I notice the Spectator isn’t reporting the verdict and sentence of the Oskar Groening trial. Presumably this esteeming publication doesn’t want to provide a forum for those critical of Israel and Jews in general, and specifically the extreme vindictiveness of the Holocaust industry. Because Israel’s excesses in Gaza mean the notion that the Authorised version of the Holocaust was somewhat exaggerated is likely to gain traction.
    So the next time you find yourself experiencing writer’s block, James, here’s a topic to get your teeth into.
    Jack, the Japan Alps Brit

  • Jay Igaboo

    I don’t like foxhunting at all, foxes needing culled can be lamped and shot, but I like they sanctimonious, hate-filled sabs even less. They seem to be motivated more by a class hatred of the huntsmen than concern for Reynard.

    • pobjoy

      Isn’t hunting founded on class hatred?

  • Johnny Foreigner

    What, not take back control of Breitbart then? The only right of centre mouth piece gathering any sort of momentum in the whole of the UK, there is no longer any mainstream newspaper, worth reading, let alone trust. Fox hunting then, O dear?

    • colleenaplin

      Point 10 probably explains some incompatibility with Breitbart,
      perhaps wanting to withdraw from intense battles now. This kind of place is likely more compatible.

  • John Emsley

    Hi. Felt just the same way at that stage in my life (26 years ago). Happy Birthday-it is a new beginning. For the teeth-Budapest-go on line. Forget D&T……….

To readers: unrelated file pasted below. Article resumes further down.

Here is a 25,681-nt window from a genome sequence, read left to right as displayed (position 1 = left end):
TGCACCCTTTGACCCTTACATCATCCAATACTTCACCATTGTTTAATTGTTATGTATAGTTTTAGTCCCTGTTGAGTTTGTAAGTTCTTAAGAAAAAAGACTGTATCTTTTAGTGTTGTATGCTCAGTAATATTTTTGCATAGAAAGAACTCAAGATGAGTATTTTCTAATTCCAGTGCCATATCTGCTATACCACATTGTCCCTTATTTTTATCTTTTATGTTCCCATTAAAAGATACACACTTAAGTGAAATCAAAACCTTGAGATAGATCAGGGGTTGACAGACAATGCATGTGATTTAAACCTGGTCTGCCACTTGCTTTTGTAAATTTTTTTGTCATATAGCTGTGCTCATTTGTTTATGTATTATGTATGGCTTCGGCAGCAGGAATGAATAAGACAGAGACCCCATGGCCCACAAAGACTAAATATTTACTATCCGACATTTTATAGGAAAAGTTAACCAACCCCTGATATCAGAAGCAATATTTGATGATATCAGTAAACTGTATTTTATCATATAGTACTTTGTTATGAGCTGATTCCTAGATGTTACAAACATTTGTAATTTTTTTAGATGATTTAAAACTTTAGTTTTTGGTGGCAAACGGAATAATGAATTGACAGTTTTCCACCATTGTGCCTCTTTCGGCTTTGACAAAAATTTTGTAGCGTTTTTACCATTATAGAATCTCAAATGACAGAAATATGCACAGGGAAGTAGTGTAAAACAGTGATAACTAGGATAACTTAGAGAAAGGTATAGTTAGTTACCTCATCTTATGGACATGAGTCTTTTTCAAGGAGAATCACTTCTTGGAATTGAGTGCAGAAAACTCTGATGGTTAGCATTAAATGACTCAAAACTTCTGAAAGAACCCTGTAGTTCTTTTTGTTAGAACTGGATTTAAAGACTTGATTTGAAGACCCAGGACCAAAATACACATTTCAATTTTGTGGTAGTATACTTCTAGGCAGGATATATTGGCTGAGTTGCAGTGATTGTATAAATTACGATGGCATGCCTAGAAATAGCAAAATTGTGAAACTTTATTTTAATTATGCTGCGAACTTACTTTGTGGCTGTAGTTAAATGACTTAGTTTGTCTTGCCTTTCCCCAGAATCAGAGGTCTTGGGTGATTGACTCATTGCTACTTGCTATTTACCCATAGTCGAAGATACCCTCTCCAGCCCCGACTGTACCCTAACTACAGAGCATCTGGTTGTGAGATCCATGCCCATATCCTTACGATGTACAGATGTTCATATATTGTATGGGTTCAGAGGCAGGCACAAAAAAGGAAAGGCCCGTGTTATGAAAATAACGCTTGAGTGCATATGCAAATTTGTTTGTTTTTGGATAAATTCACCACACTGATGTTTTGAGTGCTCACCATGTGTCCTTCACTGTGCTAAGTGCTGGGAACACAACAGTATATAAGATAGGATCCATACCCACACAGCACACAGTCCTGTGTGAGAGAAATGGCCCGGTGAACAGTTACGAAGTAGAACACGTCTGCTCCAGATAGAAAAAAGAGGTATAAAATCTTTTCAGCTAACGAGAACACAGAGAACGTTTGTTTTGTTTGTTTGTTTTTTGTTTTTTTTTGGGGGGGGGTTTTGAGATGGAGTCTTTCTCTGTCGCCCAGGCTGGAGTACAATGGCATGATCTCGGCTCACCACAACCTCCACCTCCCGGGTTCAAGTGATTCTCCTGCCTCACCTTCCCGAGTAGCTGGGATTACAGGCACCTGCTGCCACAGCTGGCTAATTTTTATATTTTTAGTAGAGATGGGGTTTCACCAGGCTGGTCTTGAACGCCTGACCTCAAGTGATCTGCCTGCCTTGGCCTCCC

• Sean L

    That photo is as good a defence of hunting as you’ll get. Look at the joy in those dogs! – how could anyone be so heartless as to deprive them of doing what they were born to do? It’s a great sport, hunting. Anyone who calls himself an animal lover ought to stick up for it. Those dogs are predatory pack animals, no less than ourselves, however domesticated. Nothing brings man and beast closer than the hunt. And anyone who risks life and limb getting on a horse chasing the pack has more than earned the right to waste a few foxes. But please don’t give up on the global warming. I thought that was a cause you’d made your own. The me stuff in comparison is a bit of a w*nk in my opinion.

    • Happy wanking then, Sean.

      • blandings

        C!
        Decided not to read the rest.

        • Hiya!

          • blandings

            Hi!
            Just come back from the village fete.
            I’m a tad merry.
            Agreed to make a regular contribution to the upkeep of our church – well it is beautiful and Nicola can be very compelling and us men can get our heads turned very easily by a pretty face.
            Bought a sea-fishing rod and reel – Not sure it will work.
            Admired the village classic car collection – must join in!

          • Sounds great fun! I hear that mackerel are easy to catch and they’re tasty if you know how to cook ’em. I love vintage cars and there’s no doubt you should have one. I do think you needed a hard negotiator on your side though, contributing to the church funds. You need a deal whereby you contribute every month and THEY contribute to your car fund bi-monthly.

          • blandings

            Mackerel are delicious -if very fresh
            I will have to hire you as my negotiator.

          • Anything for a friend.